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Let $k$ be an arbitrary field and $X$ be a proper scheme over $k$. Mastumura and Oort proved that the functor $S \longmapsto Aut_{S-sch}(X \times S)$ is representable by a group scheme, locally of finite type, which I denote by $\underline{Aut}(X)$. I am interested in the forms of such a group scheme. More precisely, if $X'$ is a form of $X$ (that is, a (proper) scheme such that $X'_{\overline{k}} \simeq X'_{\overline{k}}$, where $\overline{k}$ is an algebraic closure of $k$ and $X_{\overline{k}}$ stands for the base change $X \times \mathrm{Spec}(\overline{k})$) then by functoriality $\underline{Aut}(X')_{\overline{k}} \simeq \underline{Aut}(X'_{\overline{k}}) \simeq \underline{Aut}(X_{\overline{k}}) \simeq \underline{Aut}(X)_{\overline{k}}$, so that $\underline{Aut}(X')$ is a form of $\underline{Aut}(X)$.

Question 1: Let $G$ be a form of $\underline{Aut}(X)$. Does there exist a form $X'$ of $X$ such that $G \simeq \underline{Aut}(X')$?

Moreover, if $Z$ is a closed subscheme of $X$ then the functor $$S \longmapsto \{g \in \underline{Aut}(X)(S) \mid \text{the automorphism } g \text{ of } X \times S \text{ induces an automorphism of } Z \times S \}$$ is representable by a subgroup scheme of $\underline{Aut}(X)$, which I denote by $\underline{Aut}(X,Z)$ (see Demazure-Gabriel, Théorème II 1.3.6 p165). If $(X',Z')$ is a form of $(X,Z)$ (that is, $Z'$ is a closed subscheme of $X'$ and the isomorphism $X'_{\overline{k}} \simeq X_{\overline{k}}$ induces an isomorphism $Z'_{\overline{k}} \simeq Z_{\overline{k}}$) then as above $\underline{Aut}(X',Z')$ is a form of $\underline{Aut}(X,Z)$.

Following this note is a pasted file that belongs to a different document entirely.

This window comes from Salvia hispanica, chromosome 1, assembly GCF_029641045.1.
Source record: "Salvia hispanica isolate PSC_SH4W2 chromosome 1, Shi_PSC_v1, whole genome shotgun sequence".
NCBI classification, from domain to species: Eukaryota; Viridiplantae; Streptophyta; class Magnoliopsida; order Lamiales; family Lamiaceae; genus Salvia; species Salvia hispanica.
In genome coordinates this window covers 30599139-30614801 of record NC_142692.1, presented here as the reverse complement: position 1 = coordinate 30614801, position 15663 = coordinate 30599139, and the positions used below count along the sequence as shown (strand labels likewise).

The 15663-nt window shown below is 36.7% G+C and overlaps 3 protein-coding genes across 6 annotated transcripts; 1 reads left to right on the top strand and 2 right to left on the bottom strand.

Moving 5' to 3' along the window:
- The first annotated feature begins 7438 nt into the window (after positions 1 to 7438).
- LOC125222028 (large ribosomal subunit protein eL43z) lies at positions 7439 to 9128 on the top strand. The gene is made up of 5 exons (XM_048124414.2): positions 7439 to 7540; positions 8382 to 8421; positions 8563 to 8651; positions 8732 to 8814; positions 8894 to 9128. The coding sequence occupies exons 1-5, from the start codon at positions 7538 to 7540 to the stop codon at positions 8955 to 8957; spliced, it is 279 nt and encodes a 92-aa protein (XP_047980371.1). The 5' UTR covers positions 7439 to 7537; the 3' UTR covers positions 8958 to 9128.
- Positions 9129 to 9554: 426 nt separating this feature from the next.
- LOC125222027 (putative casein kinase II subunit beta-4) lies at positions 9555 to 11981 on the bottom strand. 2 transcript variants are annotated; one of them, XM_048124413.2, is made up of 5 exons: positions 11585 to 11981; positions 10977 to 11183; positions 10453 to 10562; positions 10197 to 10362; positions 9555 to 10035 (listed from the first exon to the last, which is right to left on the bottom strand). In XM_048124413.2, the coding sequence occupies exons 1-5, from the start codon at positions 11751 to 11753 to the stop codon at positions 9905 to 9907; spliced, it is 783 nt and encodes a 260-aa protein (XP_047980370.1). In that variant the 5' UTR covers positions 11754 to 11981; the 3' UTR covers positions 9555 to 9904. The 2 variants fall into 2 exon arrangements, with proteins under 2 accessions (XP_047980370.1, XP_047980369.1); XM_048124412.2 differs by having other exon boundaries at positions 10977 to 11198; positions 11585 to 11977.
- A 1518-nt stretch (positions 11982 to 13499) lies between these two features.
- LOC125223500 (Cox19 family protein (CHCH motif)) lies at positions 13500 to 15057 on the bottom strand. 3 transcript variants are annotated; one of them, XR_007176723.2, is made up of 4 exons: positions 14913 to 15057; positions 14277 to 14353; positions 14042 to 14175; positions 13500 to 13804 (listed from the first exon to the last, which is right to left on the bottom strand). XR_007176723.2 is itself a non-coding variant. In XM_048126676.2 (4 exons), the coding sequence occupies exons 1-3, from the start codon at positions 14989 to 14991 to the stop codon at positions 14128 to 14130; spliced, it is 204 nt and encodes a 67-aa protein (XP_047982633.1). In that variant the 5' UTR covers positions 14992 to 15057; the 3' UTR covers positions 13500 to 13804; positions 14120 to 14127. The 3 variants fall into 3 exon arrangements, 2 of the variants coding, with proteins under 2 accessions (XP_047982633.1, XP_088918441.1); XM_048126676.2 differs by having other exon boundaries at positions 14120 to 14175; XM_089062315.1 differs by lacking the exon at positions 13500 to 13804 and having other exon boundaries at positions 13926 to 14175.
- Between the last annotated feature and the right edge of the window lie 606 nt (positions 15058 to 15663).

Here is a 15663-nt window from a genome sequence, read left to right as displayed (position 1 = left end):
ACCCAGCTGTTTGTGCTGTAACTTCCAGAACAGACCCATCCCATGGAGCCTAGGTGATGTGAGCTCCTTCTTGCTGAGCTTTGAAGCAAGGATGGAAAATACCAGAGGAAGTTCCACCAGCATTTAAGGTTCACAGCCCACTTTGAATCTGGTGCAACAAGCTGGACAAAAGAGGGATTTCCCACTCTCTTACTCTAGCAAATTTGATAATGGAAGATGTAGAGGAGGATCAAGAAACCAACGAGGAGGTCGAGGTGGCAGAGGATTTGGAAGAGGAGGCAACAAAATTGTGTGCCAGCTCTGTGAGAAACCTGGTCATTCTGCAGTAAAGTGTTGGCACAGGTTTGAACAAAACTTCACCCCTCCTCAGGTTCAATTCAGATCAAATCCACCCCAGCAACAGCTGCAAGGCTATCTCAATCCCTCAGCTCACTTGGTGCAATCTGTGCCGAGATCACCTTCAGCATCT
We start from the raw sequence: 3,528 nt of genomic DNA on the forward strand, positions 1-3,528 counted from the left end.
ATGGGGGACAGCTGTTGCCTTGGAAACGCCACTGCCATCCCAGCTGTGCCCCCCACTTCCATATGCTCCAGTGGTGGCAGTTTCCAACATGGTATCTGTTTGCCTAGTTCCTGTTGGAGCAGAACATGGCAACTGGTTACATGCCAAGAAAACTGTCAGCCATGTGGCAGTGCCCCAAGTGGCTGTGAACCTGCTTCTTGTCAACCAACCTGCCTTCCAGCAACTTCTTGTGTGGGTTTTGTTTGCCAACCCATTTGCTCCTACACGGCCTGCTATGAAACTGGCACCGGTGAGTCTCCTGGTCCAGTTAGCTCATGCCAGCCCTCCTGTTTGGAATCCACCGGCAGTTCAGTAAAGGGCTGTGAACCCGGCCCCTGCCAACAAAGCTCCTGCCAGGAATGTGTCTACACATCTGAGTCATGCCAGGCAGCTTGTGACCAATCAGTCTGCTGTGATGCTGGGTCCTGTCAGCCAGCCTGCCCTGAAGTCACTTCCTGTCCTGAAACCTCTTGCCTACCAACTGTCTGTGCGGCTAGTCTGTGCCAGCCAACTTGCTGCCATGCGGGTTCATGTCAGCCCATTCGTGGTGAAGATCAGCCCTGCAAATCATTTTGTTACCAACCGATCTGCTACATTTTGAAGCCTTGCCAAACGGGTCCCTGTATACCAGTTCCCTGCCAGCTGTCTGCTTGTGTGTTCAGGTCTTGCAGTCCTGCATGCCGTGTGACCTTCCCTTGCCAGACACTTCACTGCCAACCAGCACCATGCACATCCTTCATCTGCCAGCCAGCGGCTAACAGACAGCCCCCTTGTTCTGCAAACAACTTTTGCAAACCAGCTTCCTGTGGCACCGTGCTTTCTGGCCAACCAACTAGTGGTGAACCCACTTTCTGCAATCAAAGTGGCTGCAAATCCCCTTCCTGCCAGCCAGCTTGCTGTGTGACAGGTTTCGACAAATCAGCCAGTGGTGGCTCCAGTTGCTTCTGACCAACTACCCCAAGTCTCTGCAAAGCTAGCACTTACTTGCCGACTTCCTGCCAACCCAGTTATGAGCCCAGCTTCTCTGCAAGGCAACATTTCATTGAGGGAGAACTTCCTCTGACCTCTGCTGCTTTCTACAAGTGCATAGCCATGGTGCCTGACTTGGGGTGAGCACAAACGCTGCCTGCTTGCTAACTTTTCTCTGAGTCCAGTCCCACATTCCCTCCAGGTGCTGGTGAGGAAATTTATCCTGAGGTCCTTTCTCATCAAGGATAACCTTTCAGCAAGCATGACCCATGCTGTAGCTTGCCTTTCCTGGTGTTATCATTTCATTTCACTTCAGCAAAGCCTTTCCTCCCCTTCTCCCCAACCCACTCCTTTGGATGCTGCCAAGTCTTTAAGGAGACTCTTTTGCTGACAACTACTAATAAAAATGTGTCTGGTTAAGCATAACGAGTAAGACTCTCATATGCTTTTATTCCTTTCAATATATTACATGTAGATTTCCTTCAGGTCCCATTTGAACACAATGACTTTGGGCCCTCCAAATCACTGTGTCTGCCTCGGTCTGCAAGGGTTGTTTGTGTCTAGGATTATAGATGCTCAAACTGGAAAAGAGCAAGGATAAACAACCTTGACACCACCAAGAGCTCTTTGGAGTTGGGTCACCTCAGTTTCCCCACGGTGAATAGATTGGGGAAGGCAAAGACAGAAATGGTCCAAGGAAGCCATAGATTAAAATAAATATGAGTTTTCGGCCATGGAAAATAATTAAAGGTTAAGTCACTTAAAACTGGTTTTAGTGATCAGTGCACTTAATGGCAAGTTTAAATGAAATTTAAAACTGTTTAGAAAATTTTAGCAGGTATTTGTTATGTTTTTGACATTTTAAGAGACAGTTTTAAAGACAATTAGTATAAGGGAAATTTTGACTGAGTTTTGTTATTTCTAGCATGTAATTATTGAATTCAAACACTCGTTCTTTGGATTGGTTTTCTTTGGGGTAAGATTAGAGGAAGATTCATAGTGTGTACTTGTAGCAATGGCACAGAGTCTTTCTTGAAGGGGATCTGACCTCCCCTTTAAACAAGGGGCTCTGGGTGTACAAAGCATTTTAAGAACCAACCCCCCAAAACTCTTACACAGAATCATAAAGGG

Question 2: Let $G$ be a form of $\underline{Aut}(X,Z)$. Does there exist a form $(X',Z')$ of $(X,Z)$ such that $G \simeq \underline{Aut}(X',Z')$?

I ask these questions in a quite broad generality. However, in the example I have in mind, $X$ and $Z$ are smooth, projective and geometrically integral, and $\underline{Aut}(X,Z)$ is a smooth connected affine group scheme. I would be happy if the answers were positive with these restrictions.

I suspect that this could be related to cohomology, but I do not want to assume the field $k$ to be perfect so the forms could be trivialised after an inseparable extension.

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That is not true. The basic issue is that for every coherent sheaf $\mathcal{F}$ on $X$ that is "intrinsic", and thus admits a linearization of the automorphism group, every cohomology group of $\mathcal{F}$ gives a linear representation of the automorphism group. So for every form of $X$, not only do you get a form of the automorphism group, you get a collection of linear representations for every intrinstic coherent sheaf $\mathcal{F}$. It can easily happen that some form of the automorphism group does not have "enough" linear representations over $k$ to arise from a form of $X$.